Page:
No Indian writers, or even writers of Indian Origin, have been short-listed for the first ever Man Booker International Award. The list includes Nobel laureates G.G. Marquez, Gunther Grass, Naguib Mahfouz, Margaret Atwood, writers Philip Roth, Doris Lessing, Milan Kundera, Kenzaburo Oe, among others. Absent are Salman Rushdie, V.S. Naipaul, the much celebrated Vikram Seth, and of course, Amitav Ghosh.

One is reminded of 2001, when Amitav Ghosh refused the Commonwealth’s Best Book Award for his novel, The Glass Palace. This mirrored a trend prevalent in India, where several artists and sportspersons have refused national awards, making more news than they would have had they accepted the award quietly. Ghosh’s reason, however, wasn’t of the ‘I should have been awarded sooner’ type. Politely, but pointedly, Ghosh refused the award, questioning the relevance of “Commonwealth Literature”. For the uninitiated, the Commonwealth of Nations is an association comprising of the United Kingdom and many former British colonies that are now sovereign states with a common allegiance to the British Crown. The name itself reeks of colonialism and the ‘Raj’.

One wonders whether Ghosh would have, in the same spirit, refused the Booker prize which, unlike the Man Booker International Award, is also awarded only to a novel written by a citizen of the Commonwealth or the Republic of Ireland. In the past the Booker has been won by Rushdie, Naipaul, and more recently, by Arundhati Roy for The God of Small Things. Rohinton Mistry and Vikram Seth, both have won the Commonwealth’s Best Book Award in the past.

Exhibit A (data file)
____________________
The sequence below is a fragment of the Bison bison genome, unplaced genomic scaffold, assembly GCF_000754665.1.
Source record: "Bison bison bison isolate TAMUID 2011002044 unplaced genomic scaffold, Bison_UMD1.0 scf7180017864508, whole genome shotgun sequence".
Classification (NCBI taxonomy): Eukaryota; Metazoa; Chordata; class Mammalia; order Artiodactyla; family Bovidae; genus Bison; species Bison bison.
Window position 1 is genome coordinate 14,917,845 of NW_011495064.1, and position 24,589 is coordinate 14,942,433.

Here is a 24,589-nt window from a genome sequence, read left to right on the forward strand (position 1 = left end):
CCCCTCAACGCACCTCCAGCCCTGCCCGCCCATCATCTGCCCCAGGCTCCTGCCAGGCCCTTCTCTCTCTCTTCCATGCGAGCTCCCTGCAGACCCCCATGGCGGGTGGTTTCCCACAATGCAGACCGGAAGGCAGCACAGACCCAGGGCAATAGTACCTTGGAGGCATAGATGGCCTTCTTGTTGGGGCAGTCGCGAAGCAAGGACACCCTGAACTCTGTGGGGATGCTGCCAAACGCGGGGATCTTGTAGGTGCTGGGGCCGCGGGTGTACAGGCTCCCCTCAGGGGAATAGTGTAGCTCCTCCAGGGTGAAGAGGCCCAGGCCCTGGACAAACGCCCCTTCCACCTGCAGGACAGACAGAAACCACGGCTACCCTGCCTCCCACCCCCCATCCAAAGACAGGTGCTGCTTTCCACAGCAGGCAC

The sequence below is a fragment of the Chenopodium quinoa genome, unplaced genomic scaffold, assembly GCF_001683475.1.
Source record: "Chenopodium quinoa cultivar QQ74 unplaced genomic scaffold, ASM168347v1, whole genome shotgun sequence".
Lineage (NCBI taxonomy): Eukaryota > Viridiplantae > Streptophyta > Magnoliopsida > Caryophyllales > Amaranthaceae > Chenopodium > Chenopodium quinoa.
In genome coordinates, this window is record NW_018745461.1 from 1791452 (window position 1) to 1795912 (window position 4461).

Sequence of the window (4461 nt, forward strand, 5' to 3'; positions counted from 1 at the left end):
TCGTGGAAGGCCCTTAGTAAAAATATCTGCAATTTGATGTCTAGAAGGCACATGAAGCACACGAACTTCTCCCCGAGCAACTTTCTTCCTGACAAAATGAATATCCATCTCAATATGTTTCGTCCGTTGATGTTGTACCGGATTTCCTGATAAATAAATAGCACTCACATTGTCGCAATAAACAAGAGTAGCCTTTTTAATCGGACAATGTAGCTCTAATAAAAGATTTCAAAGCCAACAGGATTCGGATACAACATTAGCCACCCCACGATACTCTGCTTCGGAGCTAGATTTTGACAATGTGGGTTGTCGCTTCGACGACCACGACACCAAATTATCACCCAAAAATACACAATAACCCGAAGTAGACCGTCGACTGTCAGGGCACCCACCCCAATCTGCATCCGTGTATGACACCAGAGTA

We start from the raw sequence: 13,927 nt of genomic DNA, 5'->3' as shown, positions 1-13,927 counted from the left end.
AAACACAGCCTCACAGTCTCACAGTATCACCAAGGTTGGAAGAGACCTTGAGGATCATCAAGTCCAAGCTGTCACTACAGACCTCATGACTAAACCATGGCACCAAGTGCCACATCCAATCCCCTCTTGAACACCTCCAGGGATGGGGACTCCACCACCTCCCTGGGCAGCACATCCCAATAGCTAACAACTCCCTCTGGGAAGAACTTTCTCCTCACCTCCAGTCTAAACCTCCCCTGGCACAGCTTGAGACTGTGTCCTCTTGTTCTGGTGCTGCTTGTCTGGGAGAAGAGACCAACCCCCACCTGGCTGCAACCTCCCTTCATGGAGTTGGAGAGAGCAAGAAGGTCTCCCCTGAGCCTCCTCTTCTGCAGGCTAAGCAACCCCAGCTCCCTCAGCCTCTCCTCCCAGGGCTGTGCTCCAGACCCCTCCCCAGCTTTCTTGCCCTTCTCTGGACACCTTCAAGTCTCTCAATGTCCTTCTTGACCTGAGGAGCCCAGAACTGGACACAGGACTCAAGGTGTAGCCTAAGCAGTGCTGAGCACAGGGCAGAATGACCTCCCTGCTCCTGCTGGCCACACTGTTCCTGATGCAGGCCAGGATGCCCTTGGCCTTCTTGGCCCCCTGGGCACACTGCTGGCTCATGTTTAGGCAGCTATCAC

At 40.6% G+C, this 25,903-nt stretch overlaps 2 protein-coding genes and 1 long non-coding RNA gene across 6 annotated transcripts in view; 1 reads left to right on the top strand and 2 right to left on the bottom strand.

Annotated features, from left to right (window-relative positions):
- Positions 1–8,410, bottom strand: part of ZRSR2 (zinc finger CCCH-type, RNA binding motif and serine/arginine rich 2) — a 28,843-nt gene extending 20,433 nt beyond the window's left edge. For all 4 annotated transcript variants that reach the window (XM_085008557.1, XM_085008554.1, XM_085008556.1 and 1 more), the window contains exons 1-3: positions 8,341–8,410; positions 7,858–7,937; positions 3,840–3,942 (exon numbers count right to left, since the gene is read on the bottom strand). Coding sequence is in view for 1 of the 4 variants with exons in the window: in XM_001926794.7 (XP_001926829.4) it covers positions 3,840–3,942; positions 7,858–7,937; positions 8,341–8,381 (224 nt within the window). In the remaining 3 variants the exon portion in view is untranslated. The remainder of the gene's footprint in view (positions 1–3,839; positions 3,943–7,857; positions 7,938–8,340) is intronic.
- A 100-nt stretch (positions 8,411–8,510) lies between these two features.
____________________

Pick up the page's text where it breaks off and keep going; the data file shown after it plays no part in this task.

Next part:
One also wonders why the Republic of India is a part of the Commonwealth, many lives having been lost in the fight for independence. Especially since the British monarch is Head of the Commonwealth of Nations, and the membership of the Commonwealth is purely voluntary. It’s been 55 years since independence, and should India still wear a tag as colonial as ‘Commonwealth’? We think not.

The Man Booker International Award recognises the authors’ entire body of work, a lifetime achievement award of sorts. So what does that say about Indian Authors? Just that we’ll have to wait till next year, when the jury probably changes. And maybe, just maybe, if an Indian wins, he might resist the temptation of saying ‘I should have been awarded sooner’.

– Nikhil Pahwa

‘So far as I can determine, The Glass Palace is eligible for the Commonwealth Prize partly because it was written in English and partly because I happen to belong to a region that was once conquered and ruled by Imperial Britain. Of the many reasons why a book’s merits may be recognized these seem to me to be the least persuasive. That the past engenders the present is of course undeniable; it is equally undeniable that the reasons why I write in English are ultimately rooted in my country’s history. Yet, the ways in which we remember the past are not determined solely by the brute facts of time: they are also open to choice, reflection and judgment. The issue of how the past is to be remembered lies at the heart of The Glass Palace and I feel that I would be betraying the spirit of my book if I were to allow it to be incorporated within that particular memorialization of Empire that passes under the rubric of “the Commonwealth”. I therefore ask that I be permitted to withdraw The Glass Palace from your competition.’
– excerpted from Amitav Ghosh’s Letter to the Administrators of the Commonwealth Prize, March 18th, 2001.

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